111. The Netherlands and Finland maintain that, if it were found that a restriction had been placed on the rights enshrined in Article 18 EC, that restriction would have a lawful objective, such as avoiding an excessive economic burden, and that it was for the national court to decide whether the measure was appropriate.

112.  The Court of Justice should not accept this suggestion and should disassociate itself from the analysis, since it has enough information to provide a complete solution, which, furthermore, avoids subsequent referrals. (70)

113. Two basic arguments have been raised to justify refusing to finance educational training in States of the Union. On the one hand, the requirement that the party concerned should have a real link with his country of origin; on the other, inadequate funds.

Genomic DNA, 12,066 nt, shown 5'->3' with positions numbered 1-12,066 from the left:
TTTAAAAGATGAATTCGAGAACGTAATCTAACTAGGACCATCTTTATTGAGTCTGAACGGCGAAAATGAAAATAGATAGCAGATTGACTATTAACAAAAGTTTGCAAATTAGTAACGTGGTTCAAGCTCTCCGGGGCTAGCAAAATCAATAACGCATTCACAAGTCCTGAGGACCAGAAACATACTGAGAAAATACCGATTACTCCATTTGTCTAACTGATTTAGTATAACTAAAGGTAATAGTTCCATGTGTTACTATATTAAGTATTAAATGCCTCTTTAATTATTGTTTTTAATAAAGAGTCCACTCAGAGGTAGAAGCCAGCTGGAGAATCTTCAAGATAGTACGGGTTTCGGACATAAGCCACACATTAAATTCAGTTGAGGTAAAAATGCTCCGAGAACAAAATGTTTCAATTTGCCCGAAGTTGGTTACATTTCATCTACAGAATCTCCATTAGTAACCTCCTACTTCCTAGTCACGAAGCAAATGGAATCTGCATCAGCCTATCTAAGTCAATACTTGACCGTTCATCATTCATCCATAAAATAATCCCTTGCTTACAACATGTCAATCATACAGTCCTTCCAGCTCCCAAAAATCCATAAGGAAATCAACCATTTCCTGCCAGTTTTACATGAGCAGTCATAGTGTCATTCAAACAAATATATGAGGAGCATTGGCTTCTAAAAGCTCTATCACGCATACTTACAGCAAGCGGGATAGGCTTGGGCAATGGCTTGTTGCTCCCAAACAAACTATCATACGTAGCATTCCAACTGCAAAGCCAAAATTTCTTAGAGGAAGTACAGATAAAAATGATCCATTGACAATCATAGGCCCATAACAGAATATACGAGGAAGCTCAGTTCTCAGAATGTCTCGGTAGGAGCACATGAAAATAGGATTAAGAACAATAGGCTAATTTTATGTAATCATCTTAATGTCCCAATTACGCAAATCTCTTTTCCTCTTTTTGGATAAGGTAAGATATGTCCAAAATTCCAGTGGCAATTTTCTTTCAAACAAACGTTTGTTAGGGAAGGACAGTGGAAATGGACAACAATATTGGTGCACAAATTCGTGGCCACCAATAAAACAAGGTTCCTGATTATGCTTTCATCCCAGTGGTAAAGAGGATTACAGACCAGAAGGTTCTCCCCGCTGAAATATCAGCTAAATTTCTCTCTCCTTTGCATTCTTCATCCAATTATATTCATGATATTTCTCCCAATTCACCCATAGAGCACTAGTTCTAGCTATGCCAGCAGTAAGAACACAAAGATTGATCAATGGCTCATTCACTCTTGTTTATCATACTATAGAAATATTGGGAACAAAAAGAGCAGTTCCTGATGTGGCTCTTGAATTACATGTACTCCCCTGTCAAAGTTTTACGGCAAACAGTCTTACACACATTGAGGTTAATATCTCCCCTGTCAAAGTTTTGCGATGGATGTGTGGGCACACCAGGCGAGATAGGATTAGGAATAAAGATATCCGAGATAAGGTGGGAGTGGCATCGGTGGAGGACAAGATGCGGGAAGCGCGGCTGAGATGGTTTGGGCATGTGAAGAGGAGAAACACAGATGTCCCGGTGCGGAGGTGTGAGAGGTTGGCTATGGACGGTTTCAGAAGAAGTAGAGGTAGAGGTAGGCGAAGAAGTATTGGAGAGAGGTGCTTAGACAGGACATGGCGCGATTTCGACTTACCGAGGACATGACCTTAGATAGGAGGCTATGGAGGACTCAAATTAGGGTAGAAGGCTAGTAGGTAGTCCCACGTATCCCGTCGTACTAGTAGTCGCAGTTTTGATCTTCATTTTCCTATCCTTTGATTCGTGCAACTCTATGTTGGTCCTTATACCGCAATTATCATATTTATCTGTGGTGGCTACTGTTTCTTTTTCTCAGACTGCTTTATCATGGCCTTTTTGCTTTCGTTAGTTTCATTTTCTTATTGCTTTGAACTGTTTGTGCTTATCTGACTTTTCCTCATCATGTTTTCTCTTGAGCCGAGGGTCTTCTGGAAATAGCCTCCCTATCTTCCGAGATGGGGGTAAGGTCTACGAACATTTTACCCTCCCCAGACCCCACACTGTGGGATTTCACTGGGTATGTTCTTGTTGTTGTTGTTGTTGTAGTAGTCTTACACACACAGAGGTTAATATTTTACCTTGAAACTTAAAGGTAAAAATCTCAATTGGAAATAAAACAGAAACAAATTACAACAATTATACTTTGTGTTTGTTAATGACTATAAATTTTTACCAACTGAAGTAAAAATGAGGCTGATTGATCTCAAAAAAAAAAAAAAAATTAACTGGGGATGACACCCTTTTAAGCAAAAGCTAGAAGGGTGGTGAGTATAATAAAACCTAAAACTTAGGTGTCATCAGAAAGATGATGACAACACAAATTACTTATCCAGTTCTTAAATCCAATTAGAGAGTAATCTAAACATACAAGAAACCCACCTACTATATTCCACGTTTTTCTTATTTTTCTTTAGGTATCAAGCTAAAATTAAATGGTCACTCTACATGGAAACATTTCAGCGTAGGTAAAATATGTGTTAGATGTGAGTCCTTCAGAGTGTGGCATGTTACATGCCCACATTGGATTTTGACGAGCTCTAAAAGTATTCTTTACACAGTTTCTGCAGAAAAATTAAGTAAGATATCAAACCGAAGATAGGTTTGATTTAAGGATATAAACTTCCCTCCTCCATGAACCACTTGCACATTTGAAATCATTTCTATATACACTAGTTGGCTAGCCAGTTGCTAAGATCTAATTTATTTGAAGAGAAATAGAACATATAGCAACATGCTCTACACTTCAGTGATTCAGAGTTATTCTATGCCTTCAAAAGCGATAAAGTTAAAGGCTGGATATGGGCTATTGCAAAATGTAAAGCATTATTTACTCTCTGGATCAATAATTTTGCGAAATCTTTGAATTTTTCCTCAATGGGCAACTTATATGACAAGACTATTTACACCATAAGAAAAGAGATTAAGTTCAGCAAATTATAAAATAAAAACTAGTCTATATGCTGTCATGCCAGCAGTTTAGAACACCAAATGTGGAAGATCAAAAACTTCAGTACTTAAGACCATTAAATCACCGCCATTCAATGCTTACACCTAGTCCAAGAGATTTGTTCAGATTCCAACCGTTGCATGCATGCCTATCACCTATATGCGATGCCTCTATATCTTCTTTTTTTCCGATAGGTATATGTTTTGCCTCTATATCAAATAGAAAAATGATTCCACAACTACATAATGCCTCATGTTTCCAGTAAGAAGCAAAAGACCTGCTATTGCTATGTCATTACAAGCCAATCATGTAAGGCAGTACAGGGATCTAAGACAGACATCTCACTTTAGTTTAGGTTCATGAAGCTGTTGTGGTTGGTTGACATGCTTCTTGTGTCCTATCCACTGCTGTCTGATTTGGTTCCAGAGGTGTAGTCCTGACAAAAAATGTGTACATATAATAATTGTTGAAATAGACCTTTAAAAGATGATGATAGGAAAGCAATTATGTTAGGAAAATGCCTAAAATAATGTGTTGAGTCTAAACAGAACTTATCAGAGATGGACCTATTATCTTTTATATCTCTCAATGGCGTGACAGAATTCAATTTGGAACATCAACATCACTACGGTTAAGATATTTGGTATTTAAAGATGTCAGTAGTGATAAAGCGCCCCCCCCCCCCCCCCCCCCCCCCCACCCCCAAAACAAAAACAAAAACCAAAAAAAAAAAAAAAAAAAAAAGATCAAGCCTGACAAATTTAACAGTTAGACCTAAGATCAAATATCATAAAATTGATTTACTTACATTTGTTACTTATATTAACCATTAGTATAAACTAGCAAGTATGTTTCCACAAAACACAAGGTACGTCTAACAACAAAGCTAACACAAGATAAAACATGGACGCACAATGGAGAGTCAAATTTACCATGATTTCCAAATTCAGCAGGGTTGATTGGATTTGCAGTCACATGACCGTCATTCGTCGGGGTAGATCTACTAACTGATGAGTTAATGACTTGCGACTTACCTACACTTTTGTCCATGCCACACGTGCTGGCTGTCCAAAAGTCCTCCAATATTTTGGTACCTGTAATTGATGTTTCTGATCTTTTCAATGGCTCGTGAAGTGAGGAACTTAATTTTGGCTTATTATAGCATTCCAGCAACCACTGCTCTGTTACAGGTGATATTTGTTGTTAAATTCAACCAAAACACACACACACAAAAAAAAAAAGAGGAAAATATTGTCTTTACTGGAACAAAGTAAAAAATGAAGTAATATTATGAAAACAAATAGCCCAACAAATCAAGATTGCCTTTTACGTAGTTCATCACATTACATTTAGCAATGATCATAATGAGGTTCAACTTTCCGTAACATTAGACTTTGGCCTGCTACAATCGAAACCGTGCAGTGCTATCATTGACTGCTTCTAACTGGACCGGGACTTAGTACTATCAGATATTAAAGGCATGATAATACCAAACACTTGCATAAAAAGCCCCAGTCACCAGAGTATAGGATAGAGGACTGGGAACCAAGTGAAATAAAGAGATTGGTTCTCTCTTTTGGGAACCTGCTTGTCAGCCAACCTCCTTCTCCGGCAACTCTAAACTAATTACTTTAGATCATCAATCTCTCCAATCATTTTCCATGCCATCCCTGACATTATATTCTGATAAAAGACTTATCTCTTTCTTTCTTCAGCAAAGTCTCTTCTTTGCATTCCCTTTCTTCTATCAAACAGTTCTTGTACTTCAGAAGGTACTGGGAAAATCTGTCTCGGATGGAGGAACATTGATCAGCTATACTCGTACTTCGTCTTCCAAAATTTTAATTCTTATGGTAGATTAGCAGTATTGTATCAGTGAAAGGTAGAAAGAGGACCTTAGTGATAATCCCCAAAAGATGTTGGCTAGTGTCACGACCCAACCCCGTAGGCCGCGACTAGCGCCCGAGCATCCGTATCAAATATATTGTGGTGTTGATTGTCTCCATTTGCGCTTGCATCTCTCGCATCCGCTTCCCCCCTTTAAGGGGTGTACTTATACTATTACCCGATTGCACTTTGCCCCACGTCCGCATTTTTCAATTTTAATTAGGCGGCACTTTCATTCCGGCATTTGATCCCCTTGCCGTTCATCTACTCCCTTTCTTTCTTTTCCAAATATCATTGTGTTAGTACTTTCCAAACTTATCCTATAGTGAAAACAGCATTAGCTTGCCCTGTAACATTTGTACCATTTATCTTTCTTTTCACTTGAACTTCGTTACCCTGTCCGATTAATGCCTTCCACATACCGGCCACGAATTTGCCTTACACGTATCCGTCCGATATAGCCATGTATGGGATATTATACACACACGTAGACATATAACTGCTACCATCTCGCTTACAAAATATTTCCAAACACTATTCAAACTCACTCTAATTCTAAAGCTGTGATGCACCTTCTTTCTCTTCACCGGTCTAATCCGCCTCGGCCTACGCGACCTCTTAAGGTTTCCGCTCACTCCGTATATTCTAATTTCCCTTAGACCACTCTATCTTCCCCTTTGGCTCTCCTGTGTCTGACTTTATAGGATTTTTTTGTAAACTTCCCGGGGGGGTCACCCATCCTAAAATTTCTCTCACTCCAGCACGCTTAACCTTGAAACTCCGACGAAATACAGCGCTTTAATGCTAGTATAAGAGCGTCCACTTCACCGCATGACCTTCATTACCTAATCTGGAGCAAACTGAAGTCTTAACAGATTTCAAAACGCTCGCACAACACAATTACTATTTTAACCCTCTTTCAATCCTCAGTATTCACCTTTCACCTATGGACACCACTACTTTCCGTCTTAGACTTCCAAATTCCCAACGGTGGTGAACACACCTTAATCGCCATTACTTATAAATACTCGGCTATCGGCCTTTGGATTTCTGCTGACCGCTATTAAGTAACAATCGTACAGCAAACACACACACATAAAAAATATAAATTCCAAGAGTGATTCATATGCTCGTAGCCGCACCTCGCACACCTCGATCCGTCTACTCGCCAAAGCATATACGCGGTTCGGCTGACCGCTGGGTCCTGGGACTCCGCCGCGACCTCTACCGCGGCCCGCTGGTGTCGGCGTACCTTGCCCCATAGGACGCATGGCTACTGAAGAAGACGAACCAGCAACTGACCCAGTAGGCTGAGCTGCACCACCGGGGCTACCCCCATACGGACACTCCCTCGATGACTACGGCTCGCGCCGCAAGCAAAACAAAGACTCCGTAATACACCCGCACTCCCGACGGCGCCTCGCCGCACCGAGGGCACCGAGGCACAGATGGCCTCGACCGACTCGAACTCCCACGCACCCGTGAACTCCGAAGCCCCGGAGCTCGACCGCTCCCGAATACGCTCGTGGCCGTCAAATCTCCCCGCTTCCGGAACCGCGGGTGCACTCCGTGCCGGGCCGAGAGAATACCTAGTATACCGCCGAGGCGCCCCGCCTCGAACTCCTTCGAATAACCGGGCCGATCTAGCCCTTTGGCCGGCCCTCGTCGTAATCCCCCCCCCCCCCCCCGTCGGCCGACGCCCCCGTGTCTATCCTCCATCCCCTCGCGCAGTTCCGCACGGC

114. I am surprised at the way in which the requirement that the person concerned should have a link with the country awarding the grant is framed, not because I consider it inappropriate that there should be evidence of a connection, but because it is obvious, since it affects nationals as well, who are required to show a link with the syllabuses, which has nothing to do with the territory. I agree with the observation made by the Verwaltungsgericht Aachen that the existence of a degree of integration is to be regarded as established if the student had his or her permanent residence in the State before commencing a course of study in another State, in which he or she takes up residence only for the duration of the course of study. (71)